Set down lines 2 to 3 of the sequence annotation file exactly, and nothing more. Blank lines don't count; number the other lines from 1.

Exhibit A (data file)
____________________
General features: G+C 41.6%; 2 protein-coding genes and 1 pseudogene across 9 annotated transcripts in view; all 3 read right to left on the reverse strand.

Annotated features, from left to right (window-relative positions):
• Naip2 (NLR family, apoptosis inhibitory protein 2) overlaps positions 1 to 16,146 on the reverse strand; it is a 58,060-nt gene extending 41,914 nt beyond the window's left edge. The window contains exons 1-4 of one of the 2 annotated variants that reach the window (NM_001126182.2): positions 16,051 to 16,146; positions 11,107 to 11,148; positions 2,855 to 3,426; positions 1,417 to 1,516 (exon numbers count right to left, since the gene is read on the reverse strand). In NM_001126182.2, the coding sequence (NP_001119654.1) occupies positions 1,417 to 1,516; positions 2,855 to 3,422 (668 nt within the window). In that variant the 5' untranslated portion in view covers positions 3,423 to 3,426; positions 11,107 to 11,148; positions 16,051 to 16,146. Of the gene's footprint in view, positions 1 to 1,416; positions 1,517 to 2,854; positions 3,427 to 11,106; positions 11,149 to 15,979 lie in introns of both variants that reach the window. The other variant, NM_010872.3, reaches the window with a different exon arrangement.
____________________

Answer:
Annotated features, from left to right (window-relative positions):
• Naip2 (NLR family, apoptosis inhibitory protein 2) overlaps positions 1 to 16,146 on the reverse strand; it is a 58,060-nt gene extending 41,914 nt beyond the window's left edge. The window contains exons 1-4 of one of the 2 annotated variants that reach the window (NM_001126182.2): positions 16,051 to 16,146; positions 11,107 to 11,148; positions 2,855 to 3,426; positions 1,417 to 1,516 (exon numbers count right to left, since the gene is read on the reverse strand). In NM_001126182.2, the coding sequence (NP_001119654.1) occupies positions 1,417 to 1,516; positions 2,855 to 3,422 (668 nt within the window). In that variant the 5' untranslated portion in view covers positions 3,423 to 3,426; positions 11,107 to 11,148; positions 16,051 to 16,146. Of the gene's footprint in view, positions 1 to 1,416; positions 1,517 to 2,854; positions 3,427 to 11,106; positions 11,149 to 15,979 lie in introns of both variants that reach the window. The other variant, NM_010872.3, reaches the window with a different exon arrangement.